Rule changes to give boost to China PPPs

An attempt to attract more private investment into infrastructure projects will take effect at the beginning of next week. 

New rules designed to lure more private capital investment into Chinese infrastructure projects take effect on June 1.

The changes are being introduced by the National Development and Reform Commission (NDRC) planning agency which is seeking to open up sectors including energy, transport, water, environmental protection and urban utilities through the use of franchises.

The agency says it will “protect the legal interests of social capital and guarantee stability and continuity of franchising operations”.

Richard Laudy, head of infrastructure at law firm Pinsent Masons, says: “These rules are another sign of China’s efforts to cut red tape, encourage public-private partnerships (PPPs) and reduce foreign investment restrictions in the infrastructure sector.”

The promotion of PPPs has been a flagship policy since the “Third Plenum” (a meeting of top Chinese officials) in November 2013. This was part of a push to encourage more private investment into infrastructure and public utility projects.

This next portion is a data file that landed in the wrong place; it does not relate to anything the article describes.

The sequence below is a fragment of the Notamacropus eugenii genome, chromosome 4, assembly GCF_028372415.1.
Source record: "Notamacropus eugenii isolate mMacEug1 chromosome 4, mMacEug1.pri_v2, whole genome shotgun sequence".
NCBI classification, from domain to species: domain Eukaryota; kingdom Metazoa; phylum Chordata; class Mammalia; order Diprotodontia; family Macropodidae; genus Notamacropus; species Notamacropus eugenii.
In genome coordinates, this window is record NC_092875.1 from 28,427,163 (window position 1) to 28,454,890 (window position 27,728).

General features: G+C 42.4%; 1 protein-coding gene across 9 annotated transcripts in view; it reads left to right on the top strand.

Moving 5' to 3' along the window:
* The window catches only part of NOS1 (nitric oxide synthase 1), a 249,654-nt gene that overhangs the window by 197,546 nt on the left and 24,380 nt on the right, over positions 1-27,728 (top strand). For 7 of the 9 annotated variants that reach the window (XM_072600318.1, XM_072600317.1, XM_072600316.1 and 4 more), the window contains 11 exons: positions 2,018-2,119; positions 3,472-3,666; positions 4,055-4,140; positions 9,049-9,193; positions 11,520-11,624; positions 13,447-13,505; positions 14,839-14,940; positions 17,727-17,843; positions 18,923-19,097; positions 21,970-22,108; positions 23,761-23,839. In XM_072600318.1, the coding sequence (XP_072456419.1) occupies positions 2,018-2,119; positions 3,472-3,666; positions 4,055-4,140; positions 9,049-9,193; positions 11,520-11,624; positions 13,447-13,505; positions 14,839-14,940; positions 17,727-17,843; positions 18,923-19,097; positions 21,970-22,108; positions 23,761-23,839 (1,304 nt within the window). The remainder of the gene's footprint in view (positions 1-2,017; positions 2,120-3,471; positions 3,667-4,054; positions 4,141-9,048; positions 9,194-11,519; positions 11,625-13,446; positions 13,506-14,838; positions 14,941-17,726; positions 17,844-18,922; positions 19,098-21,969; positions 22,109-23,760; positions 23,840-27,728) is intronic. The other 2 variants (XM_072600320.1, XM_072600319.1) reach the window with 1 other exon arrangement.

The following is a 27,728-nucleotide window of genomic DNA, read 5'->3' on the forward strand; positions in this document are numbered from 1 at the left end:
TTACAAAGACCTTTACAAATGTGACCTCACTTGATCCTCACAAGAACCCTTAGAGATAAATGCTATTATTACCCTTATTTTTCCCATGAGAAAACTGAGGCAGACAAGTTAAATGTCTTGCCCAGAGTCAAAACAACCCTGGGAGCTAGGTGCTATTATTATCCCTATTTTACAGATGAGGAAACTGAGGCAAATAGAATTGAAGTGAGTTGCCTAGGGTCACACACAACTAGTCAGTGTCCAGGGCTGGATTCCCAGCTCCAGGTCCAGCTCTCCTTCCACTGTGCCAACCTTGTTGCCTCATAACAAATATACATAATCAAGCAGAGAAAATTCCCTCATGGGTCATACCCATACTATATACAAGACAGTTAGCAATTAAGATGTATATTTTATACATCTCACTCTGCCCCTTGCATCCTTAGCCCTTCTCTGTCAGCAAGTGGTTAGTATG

However, uptake of PPPs in China has been notoriously slow. Pinsent Masons said in a statement there have been only 14 PPPs since 1993, with a total deal value of almost $4 billion. There are three PPPs currently in the pipeline: Beijing Subway Line 16, Chenghei Wastewater Treatment Plant, and Huazhou Sewage Treatment Plant.

Pinsent Masons also noted that three-quarters of Chinese PPP projects have been in the transport sector with only one energy PPP, Pucheng energy-from-waste plant, over the last two decades.

However, the law firm believes that the June 1 changes will provide greater financial security and better credit support from local banks and institutions. The rail sector in particular is tipped to attract investor interest given the government’s commitment to make a significant investment in the railway network.

“The next few years will see China open its gates to more investors looking for partnerships on lucrative infrastructure projects,” predicts Laudy. “Liberalizing the financial services sector is the first step in the right direction to encouraging private investments and increasing investor confidence.”

In the first quarter of this year, China’s GDP growth rate fell to 7.0 percent – the slowest since 2000. The country requires some $6.8 trillion of investment to meet the demands of its urbanization trend, with the proportion of Chinese living in cities set to rise to 60 percent of the population by 2020 from 53.7 percent currently.